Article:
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Calling All Messages

A past Inc. technology editor tells how soon you'll be able to retrieve voice mail, E-mail and faxes from your PC.
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Soon you'll be able to boot up your laptop or pick up the phone and retrieve your voice mail, E-mail, and faxes

Technological options invite complications. Once upon a time, you entered your office to find all your messages in one stack of paper -- mail, memos, and pink slips for telephone calls. Now you need to check your voice mail, your electronic mail, and your fax machine. Wouldn't it be nice to get everything in one neat -- albeit virtual -- pile again? The tools that will enable you to retrieve various sorts of telephone and computer messages aren't all available yet, but they are on the way.

A good integrated messaging system will collect at least the main types of incoming messages -- voice mail, E-mail, and fax -- in a single computer mailbox. E-mail is already in there, of course, and you can forward mail from several E-mail addresses to one main address. The challenge has been to get voice mail, faxes, and print mail into the computer mailbox.

For years, voice-mail systems were designed using special computers that could not exchange data with other computers, so voice-mail messages were retrievable only by telephone. Now the newest telephone systems can connect easily to standard computer networks, so they can send voice-mail recordings to the computer on your desk or to a network computer.

How will those voice capabilities be linked with E-mail and faxes? On your modem-equipped desktop or laptop computer, you will get a list of all messages. As you select specific ones, E-mail will appear on screen, and voice mail will be retrieved from the phone system and played through your computer's speaker. Voice-mail messages may tell you when the message was sent and -- if it's available through caller identification or a company directory -- the name of the caller.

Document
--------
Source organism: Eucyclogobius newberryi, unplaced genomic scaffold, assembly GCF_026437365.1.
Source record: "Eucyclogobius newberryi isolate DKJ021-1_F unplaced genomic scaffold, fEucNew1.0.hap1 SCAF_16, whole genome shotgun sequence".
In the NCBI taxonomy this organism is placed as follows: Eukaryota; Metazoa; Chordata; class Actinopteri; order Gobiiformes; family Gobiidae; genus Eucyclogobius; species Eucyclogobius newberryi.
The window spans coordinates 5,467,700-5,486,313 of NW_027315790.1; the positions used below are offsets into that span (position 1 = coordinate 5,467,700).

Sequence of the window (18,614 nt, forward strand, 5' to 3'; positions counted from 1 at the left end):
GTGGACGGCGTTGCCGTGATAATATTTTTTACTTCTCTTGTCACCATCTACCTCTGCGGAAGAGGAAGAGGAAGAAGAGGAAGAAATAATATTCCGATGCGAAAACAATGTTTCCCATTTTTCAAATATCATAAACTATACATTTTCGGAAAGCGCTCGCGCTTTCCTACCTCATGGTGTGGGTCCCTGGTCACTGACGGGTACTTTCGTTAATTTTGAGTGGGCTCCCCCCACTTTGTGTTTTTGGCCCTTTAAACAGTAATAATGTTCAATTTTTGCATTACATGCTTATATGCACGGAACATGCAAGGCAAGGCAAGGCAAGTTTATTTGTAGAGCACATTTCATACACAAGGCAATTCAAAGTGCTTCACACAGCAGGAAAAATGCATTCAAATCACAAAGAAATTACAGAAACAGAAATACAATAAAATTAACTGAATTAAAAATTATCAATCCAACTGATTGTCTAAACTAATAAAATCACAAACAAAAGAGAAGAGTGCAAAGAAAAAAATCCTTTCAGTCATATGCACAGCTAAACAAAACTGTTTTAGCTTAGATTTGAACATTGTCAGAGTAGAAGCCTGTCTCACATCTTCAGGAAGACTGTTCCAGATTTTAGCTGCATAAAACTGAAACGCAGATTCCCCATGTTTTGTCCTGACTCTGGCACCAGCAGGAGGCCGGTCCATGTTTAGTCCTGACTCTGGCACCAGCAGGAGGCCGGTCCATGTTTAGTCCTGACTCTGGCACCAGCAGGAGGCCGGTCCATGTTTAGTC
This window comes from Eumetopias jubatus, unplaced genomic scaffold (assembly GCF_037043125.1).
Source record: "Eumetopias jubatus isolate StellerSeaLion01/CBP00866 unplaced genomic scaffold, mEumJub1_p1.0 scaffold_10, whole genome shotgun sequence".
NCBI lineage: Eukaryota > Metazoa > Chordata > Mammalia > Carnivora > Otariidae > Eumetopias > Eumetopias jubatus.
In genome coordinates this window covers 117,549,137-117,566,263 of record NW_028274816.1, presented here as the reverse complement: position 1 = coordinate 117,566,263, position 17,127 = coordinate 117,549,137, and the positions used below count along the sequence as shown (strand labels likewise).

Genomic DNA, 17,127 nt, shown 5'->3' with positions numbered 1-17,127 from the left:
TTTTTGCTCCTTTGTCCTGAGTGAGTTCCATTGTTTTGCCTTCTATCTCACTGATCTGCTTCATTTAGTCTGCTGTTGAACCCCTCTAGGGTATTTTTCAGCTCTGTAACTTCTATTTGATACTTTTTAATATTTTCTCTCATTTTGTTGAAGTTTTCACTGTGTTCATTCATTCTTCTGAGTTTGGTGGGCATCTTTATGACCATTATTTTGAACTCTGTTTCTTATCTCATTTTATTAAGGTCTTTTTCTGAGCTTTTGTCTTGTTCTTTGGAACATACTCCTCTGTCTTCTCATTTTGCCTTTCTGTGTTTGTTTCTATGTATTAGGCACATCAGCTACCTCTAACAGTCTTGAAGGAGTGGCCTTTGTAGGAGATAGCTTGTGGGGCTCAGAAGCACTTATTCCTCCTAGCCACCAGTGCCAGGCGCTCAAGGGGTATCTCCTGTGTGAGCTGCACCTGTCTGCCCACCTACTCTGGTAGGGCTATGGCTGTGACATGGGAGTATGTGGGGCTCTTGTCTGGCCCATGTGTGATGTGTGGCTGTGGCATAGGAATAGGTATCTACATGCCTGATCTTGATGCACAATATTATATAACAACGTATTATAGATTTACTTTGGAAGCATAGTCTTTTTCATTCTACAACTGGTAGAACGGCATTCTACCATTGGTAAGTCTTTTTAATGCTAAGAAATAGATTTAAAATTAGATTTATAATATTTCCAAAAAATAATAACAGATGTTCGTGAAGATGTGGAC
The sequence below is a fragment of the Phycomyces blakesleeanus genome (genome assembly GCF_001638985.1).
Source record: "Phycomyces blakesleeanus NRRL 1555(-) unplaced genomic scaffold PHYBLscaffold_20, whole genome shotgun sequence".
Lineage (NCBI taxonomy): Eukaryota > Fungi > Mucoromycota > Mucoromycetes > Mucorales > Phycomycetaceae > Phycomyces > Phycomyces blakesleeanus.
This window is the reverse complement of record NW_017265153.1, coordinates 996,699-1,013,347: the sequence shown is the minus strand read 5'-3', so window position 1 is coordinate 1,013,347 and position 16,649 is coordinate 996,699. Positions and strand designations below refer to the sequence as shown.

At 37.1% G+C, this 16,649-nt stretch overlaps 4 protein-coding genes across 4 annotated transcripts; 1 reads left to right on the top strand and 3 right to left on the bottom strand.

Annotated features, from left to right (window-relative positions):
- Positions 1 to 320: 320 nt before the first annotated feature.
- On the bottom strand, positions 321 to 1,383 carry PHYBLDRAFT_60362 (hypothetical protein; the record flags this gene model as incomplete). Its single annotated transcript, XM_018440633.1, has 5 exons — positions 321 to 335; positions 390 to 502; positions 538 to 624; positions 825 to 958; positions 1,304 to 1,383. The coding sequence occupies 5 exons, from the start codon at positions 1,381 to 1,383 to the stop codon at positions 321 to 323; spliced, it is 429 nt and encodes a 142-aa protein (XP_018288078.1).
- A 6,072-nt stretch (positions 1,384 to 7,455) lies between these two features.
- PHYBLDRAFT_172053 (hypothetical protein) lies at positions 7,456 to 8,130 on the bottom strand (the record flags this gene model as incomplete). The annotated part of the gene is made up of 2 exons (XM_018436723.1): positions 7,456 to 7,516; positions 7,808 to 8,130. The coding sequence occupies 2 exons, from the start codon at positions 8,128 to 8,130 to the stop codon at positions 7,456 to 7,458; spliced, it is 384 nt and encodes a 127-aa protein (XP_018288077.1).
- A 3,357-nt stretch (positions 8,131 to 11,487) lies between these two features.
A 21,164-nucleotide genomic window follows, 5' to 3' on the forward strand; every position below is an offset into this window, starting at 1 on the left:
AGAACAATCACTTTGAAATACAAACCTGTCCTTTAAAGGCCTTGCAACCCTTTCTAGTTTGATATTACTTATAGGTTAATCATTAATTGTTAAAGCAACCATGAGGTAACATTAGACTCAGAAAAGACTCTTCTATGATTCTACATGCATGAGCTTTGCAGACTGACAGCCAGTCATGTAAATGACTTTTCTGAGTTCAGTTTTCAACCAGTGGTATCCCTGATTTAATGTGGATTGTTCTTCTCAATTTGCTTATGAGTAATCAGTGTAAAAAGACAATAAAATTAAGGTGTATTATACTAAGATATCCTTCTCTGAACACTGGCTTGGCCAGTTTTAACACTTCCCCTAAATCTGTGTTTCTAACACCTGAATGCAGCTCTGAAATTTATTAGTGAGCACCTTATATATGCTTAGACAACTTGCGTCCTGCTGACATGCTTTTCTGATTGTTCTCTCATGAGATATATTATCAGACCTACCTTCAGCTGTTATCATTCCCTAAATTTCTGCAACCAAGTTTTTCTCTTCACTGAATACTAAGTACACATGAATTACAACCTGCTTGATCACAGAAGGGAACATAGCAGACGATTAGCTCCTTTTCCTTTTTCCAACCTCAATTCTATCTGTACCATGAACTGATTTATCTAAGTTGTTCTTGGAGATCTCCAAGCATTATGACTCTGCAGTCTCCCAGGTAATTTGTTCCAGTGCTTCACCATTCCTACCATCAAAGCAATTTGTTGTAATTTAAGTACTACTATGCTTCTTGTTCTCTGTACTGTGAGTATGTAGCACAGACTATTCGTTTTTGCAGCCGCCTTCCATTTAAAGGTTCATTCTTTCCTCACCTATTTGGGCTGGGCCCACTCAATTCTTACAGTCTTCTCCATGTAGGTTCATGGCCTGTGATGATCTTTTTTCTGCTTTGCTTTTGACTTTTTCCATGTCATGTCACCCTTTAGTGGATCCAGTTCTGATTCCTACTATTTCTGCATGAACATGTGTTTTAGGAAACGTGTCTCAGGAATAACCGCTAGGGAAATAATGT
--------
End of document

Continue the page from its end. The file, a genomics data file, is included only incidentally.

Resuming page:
Your computer mailbox will also contain fax messages if they are received by a fax modem in a networked computer rather than by a traditional fax machine. The fax will not be printed out; instead the image will be displayed on your screen, not as a text file but as a scanned image you can read. Print mail will be harder to integrate. Optical character recognition, which turns printed text that has been scanned into a computer into text files you can edit, does not yet work well enough to process general correspondence without considerable editing -- and it works even less well on fax images. Because fax and print messages will work much less elegantly than E-mail or voice mail, you may want to discourage both.

What will happen when you don't have a computer handy and you want to retrieve all your messages by phone? You will call your company phone system, and one of those charming electronic voices will tell you that you have, for instance, "three voice-mail messages, two E-mail messages, and one fax." The message will continue: "Press 1 for a list, 2 to play back priority messages, 3 to play back all messages, 4 for more options." Those further options will allow you to retrieve only voice- or only E-mail messages.

Let's say you press 1 for the list. The voice will say: "Message list. For each message, press 7 to play message immediately, 8 to mark message, 9 to skip message.

"9:15 a.m. -- John Smith called with priority message. 9:35 a.m. -- E-mail from Ann Reed; new sales summary. 10:05 a.m. -- priority E-mail from Larry Adams; needs revised sales figures. 10:40 a.m. -- outside call. 11:25 a.m. -- fax from Dunphy, Winston, and Palmer Co. End of list. Press 3 to play marked messages, 4 for more options."

When you play the marked messages, you'll hear the voice-mail messages. You'll also hear the E-mail messages, read by a computer-synthesized voice. A synthesized voice isn't ideal, but you'll know if you need to take action immediately.

Integrated messaging systems will be available within 12 to 24 months. Yet even when they arrive, you'd do well to rely mostly on E-mail -- for ease of retrieval, it can't be beat.

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Cary Lu (carylu@eworld.com) was formerly technology editor of Inc.




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